Remembering Newfoundland’s Joey Smallwood
His name may not be a household word, but Joey Smallwood ranks as one of the most durable figures in Canadian nation-building — our last “Father of Confederation” and the first Premier of Newfoundland and Labrador.
Joey Smallwood died 20 years ago, on December 17, 1991, just a week shy of his 91st birthday. He’d had an epic life, spanning all but the last decade of the 20th century. He is being remembered in Newfoundland mostly for his almost single-handed achievement in winning his people’s consent to throw in their lot with Confederation in 1949.
I’ve always been intrigued with this remarkable character, and I always learned something new about Joey whenever I went to Newfoundland. I’ve collected the gleanings — together with material from countless interviews, articles and books written about Joey, into a new biography I have just finished writing.
Joey Smallwood: Schemer and Dreamer, will be published in August 2012 by Dundurn Press, in their Quest biography series. Here’s a bit of a peek:
“The physical grandeur of Newfoundland and the splendour of its nearly thirty thousand kilometer coastline, the irrepressible character of its people, and its wealth of resources make it a land like no other. The label of The Rock fits the place well, and in few other places in the world could a man like Joey Smallwood, driven by impulsiveness, self-assurance and blind faith, have overcome such obstacles and attained such heights of power as he did here.
“Geography, ethnicity, language and religion have produced a Newfoundland that for most of its history has stubbornly resisted the pull of mainstream North American culture. From Inuit migrants of four thousand years ago to the Beothuk hunter-gatherers killed off by white settlers in the nineteenth century, this often inhospitable land has drawn ocean voyagers from time immemorial. The Vikings were here a thousand years ago with their short-lived settlement at L’Anse aux Meadows, today a World Heritage Site. The English, French and Portuguese fishermen who followed in the wake of John Cabot’s 1497 “discovery” treated the waters of Newfoundland as nothing more than a vast cauldron teeming with fish, ready for the taking.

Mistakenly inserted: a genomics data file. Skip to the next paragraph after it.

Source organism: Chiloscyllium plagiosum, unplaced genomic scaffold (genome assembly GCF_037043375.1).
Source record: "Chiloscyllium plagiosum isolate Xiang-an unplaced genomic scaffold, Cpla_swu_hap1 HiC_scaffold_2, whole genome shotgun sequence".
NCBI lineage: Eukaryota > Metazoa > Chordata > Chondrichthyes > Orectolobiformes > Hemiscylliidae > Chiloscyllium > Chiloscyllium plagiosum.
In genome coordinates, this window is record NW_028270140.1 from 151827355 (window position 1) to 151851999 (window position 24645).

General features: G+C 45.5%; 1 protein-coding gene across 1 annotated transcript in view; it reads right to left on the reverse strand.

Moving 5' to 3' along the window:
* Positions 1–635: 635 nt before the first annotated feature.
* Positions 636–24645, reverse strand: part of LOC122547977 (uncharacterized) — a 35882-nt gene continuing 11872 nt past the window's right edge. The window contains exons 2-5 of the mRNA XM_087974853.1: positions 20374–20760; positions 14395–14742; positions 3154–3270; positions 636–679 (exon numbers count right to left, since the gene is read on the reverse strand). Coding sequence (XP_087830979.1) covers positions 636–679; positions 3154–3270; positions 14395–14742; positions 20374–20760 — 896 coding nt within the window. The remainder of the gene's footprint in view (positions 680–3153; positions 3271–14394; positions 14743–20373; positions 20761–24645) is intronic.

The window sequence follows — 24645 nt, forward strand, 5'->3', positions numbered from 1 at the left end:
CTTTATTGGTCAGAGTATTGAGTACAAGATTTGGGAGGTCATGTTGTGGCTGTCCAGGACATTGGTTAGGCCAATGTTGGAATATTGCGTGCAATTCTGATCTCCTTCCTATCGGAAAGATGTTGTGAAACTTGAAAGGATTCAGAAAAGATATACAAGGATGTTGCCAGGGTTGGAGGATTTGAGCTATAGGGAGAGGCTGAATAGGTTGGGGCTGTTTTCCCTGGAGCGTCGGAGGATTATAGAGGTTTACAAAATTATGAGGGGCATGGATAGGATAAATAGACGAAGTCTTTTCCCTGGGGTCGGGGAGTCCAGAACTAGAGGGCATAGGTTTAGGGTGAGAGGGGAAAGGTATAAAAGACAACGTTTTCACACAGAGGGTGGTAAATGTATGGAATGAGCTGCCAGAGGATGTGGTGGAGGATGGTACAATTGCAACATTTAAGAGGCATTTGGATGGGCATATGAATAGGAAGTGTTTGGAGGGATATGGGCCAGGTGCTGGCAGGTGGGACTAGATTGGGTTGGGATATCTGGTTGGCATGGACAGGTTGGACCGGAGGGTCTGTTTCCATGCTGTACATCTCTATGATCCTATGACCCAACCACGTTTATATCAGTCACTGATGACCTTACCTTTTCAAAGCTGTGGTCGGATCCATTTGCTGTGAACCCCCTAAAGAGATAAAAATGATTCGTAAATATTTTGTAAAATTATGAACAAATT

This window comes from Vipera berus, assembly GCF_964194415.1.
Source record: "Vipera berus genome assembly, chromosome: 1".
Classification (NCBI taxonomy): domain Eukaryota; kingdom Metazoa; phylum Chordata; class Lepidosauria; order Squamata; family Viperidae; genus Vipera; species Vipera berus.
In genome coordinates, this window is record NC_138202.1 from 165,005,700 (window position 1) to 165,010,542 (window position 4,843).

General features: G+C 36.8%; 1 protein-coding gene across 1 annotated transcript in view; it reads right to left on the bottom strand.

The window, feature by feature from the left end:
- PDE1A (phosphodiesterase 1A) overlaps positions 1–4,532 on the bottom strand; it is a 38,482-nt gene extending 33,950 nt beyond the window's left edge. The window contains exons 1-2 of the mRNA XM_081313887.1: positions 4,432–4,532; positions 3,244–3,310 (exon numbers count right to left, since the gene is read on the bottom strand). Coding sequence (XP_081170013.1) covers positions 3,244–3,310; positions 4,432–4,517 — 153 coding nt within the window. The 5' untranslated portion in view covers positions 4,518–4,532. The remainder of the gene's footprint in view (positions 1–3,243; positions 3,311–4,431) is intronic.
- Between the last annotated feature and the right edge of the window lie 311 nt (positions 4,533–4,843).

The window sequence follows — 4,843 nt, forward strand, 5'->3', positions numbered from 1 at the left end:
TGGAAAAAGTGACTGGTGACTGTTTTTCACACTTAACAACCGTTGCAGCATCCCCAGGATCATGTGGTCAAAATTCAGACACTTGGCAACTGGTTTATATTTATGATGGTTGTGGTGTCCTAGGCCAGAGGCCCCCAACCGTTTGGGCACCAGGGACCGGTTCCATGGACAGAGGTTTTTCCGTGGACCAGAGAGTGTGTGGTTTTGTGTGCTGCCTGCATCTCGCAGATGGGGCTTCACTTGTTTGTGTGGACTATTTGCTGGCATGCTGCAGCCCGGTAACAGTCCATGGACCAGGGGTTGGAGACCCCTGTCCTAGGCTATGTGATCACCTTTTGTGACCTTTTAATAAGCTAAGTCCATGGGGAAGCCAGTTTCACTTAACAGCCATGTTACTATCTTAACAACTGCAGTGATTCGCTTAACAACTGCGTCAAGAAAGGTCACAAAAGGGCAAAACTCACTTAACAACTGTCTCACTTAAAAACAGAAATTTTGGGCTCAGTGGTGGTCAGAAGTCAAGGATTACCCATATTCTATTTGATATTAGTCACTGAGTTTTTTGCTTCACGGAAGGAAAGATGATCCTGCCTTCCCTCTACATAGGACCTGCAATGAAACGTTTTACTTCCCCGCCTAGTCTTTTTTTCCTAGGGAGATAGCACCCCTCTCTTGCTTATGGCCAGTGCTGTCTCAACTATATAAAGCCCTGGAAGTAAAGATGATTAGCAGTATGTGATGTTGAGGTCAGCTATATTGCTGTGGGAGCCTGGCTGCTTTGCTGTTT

“The Newfoundland into which Joseph Roberts Smallwood was born on December 24, 1900, was a country that still lived by the cod, its great ocean resource that the Fishing Admirals of Great Britain, along with adventurous sailors from many nations, had plundered for more than three hundred years. Generations of Newfoundlanders lived out their lives in tiny outports nestled on the rocky shores of countless fjords and bays that indented the island’s coast. Descendants of mostly poor working class families from the south of Ireland and the west of England, their men fished the icy waters from small dories that either went out on their own, or were launched from Banking Schooners miles offshore. Equipped only with hand lines and small nets, they returned with plentiful catches that would be smoked and dried, ready for shipment to overseas markets. For thousands of Newfoundland men, the only variation in this dangerous and bitterly hard way of life came in the sealing hunt that drew fleets of boats to the Icefields every Spring, an equally hazardous and uncertain undertaking.